A couple hours later we let the kids hit the gift shop. It looks like they enjoyed the day too. With toys in hand, we left the park and all of the sweet animals for a late lunch and headed home knowing that we would be back again one day.

For a family day, I can’t say enough lovely things about Hovatters Wildlife Zoo. It’s a small treasure of wild animals off the beatten path in Kingwood, WV.  for more information about the zoo you can find them here Hovatters Wildlife Zoo.

Being outside with the kids was so refreshing while the state was still just reopening and the thought of doing much was limited. I hope if you are in the area you look them up and spend a day petting, feeding, and sharing with all of these wonderful animals.

Here is a gallery of some of the animal we met at the Zoo:

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Categories: animal health, Baby Animals, Hovatter's Wildlife Zoo, Preston County WV, West Virginia, wildlife, Zoo | Tags: , , , , , | 2 Comments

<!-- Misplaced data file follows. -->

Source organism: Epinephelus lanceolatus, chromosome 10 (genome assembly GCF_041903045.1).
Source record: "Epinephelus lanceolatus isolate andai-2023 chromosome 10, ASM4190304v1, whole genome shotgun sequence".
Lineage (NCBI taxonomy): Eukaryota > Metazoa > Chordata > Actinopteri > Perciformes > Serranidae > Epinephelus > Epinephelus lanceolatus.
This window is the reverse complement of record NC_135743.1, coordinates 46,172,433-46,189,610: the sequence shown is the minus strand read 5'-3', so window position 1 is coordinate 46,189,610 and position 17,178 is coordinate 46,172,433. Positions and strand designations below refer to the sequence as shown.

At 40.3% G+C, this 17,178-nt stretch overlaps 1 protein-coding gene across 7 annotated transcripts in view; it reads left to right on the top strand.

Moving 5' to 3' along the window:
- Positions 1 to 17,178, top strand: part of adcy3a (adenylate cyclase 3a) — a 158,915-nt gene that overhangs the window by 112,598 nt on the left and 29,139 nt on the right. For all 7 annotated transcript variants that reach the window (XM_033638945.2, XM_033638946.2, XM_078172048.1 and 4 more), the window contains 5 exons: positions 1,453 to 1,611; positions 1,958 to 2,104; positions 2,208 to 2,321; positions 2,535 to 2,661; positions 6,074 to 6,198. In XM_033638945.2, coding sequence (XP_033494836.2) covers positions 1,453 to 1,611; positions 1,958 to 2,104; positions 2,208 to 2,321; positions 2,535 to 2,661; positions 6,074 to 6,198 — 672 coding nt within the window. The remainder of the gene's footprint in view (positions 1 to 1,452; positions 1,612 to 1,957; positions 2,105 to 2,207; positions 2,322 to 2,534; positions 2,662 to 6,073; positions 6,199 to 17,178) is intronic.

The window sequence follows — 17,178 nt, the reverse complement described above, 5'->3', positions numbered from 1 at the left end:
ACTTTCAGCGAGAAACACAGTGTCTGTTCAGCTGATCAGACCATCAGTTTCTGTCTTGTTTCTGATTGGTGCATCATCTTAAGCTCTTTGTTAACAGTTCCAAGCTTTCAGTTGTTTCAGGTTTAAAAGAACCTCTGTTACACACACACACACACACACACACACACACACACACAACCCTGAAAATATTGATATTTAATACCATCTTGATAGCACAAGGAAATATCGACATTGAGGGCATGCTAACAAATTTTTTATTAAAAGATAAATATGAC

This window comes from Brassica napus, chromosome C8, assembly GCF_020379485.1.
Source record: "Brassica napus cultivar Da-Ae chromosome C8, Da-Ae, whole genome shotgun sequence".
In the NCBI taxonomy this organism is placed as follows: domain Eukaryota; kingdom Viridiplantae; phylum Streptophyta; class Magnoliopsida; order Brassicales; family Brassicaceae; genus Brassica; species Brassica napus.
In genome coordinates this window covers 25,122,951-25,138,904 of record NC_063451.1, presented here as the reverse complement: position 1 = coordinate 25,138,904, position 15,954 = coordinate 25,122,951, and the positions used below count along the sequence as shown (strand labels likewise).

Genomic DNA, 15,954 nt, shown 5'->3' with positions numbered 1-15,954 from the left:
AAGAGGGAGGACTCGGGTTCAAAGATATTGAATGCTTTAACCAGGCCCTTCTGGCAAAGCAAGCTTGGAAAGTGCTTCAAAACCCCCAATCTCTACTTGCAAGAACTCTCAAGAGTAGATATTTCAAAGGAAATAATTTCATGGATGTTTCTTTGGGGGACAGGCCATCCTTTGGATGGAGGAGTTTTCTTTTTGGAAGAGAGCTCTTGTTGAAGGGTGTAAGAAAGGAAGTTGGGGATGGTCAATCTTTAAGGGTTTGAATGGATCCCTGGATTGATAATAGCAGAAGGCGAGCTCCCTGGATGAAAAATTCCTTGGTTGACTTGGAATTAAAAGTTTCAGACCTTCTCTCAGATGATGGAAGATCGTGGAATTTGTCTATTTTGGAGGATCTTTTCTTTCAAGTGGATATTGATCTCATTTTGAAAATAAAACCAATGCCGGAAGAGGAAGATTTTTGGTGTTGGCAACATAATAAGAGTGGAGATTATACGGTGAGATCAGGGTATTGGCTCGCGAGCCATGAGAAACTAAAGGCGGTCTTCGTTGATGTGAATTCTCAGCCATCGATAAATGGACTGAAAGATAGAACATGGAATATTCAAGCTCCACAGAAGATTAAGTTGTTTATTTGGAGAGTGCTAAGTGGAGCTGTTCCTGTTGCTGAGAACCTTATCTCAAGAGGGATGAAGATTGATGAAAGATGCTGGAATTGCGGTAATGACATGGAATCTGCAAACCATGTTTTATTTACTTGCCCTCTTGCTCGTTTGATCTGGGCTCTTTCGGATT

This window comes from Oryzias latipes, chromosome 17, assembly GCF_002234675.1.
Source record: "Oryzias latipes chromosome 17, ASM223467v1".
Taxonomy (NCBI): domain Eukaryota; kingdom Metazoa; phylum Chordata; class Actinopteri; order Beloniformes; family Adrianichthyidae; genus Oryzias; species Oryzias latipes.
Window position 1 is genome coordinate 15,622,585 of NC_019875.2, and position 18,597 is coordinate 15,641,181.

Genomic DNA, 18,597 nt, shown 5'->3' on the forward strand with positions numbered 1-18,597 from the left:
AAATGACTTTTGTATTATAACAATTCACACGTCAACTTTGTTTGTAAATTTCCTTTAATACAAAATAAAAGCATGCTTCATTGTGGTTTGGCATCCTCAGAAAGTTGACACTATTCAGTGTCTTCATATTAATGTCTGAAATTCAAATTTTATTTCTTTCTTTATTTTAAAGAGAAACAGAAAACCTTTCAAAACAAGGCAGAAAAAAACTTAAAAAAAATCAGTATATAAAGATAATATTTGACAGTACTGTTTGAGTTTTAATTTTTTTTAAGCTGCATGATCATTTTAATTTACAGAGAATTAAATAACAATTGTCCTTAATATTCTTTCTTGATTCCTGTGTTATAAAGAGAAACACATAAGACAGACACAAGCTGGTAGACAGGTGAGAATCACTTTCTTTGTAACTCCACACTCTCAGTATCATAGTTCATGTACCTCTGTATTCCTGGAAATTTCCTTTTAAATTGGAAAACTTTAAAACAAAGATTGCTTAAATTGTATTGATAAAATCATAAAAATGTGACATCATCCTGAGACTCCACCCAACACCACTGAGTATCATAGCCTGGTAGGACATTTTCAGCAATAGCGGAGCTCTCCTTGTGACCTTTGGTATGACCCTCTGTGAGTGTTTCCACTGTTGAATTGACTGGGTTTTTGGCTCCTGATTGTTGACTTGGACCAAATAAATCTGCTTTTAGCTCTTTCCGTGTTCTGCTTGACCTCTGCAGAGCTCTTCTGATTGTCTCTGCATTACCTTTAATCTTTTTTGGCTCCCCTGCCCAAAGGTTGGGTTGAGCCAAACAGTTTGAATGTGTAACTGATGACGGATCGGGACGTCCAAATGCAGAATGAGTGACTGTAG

Flowers, Forest and Fauna: Spring time in West Virginia

As many of you already know I love to take photos,I almost always have a camera with me. So I seem to find all kinds of wonderful things to take photos of. This spring has been so busy, I am surprised, that I have even found time for short bursts of creativity where I take photos. So today I just wanted to share with all of you some of the things I have been seeing in my little corner of the world here in West Virginia this spring.

close up of a fresh Rhododendron bloom

close up of a fresh Rhododendron bloom

This is one of the views I wake up to every morning for the month of May.

Tom blending into the tree line as we turkey hunt

Tom blending into the tree line as we turkey hunt